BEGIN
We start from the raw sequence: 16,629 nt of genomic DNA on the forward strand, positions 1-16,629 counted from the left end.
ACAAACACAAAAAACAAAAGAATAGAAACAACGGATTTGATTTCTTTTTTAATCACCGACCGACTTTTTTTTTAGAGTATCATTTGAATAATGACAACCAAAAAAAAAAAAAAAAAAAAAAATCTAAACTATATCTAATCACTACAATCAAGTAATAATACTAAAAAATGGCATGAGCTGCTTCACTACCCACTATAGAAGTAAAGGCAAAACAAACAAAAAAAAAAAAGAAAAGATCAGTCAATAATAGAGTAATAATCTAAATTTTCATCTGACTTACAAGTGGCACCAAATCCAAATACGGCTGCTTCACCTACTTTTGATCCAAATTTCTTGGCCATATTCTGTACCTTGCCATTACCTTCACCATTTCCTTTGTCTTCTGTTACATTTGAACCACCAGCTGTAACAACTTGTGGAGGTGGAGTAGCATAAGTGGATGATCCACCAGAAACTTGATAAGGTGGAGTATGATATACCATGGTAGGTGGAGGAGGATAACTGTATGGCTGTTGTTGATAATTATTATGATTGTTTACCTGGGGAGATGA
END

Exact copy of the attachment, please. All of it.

We start from the raw sequence: 16,629 nt of genomic DNA on the forward strand, positions 1-16,629 counted from the left end.
ACAAACACAAAAAACAAAAGAATAGAAACAACGGATTTGATTTCTTTTTTAATCACCGACCGACTTTTTTTTTAGAGTATCATTTGAATAATGACAACCAAAAAAAAAAAAAAAAAAAAAAATCTAAACTATATCTAATCACTACAATCAAGTAATAATACTAAAAAATGGCATGAGCTGCTTCACTACCCACTATAGAAGTAAAGGCAAAACAAACAAAAAAAAAAAAGAAAAGATCAGTCAATAATAGAGTAATAATCTAAATTTTCATCTGACTTACAAGTGGCACCAAATCCAAATACGGCTGCTTCACCTACTTTTGATCCAAATTTCTTGGCCATATTCTGTACCTTGCCATTACCTTCACCATTTCCTTTGTCTTCTGTTACATTTGAACCACCAGCTGTAACAACTTGTGGAGGTGGAGTAGCATAAGTGGATGATCCACCAGAAACTTGATAAGGTGGAGTATGATATACCATGGTAGGTGGAGGAGGATAACTGTATGGCTGTTGTTGATAATTATTATGATTGTTTACCTGGGGAGATGA